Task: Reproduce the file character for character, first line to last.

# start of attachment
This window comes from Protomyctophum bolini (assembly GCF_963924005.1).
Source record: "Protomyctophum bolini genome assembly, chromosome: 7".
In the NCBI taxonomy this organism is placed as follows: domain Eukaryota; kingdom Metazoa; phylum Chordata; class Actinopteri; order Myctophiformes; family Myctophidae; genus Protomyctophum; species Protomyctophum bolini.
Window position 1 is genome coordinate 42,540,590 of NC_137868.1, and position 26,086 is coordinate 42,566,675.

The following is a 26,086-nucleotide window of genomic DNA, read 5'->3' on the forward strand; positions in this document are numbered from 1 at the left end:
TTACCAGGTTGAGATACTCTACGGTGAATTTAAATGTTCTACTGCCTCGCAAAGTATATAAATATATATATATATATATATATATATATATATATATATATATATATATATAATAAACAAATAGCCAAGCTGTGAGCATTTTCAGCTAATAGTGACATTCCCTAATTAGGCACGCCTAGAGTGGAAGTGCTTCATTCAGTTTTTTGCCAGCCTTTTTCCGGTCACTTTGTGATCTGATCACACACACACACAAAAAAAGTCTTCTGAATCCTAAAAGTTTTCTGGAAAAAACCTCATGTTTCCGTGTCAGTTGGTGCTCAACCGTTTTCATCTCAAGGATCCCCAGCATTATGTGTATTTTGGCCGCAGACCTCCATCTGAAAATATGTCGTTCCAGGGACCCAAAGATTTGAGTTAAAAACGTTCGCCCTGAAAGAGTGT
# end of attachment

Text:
This window comes from Protomyctophum bolini (assembly GCF_963924005.1).
Source record: "Protomyctophum bolini genome assembly, chromosome: 7".
In the NCBI taxonomy this organism is placed as follows: domain Eukaryota; kingdom Metazoa; phylum Chordata; class Actinopteri; order Myctophiformes; family Myctophidae; genus Protomyctophum; species Protomyctophum bolini.
Window position 1 is genome coordinate 42,540,590 of NC_137868.1, and position 26,086 is coordinate 42,566,675.

The following is a 26,086-nucleotide window of genomic DNA, read 5'->3' on the forward strand; positions in this document are numbered from 1 at the left end:
TTACCAGGTTGAGATACTCTACGGTGAATTTAAATGTTCTACTGCCTCGCAAAGTATATAAATATATATATATATATATATATATATATATATATATATATATATATATATAATAAACAAATAGCCAAGCTGTGAGCATTTTCAGCTAATAGTGACATTCCCTAATTAGGCACGCCTAGAGTGGAAGTGCTTCATTCAGTTTTTTGCCAGCCTTTTTCCGGTCACTTTGTGATCTGATCACACACACACACAAAAAAAGTCTTCTGAATCCTAAAAGTTTTCTGGAAAAAACCTCATGTTTCCGTGTCAGTTGGTGCTCAACCGTTTTCATCTCAAGGATCCCCAGCATTATGTGTATTTTGGCCGCAGACCTCCATCTGAAAATATGTCGTTCCAGGGACCCAAAGATTTGAGTTAAAAACGTTCGCCCTGAAAGAGTGT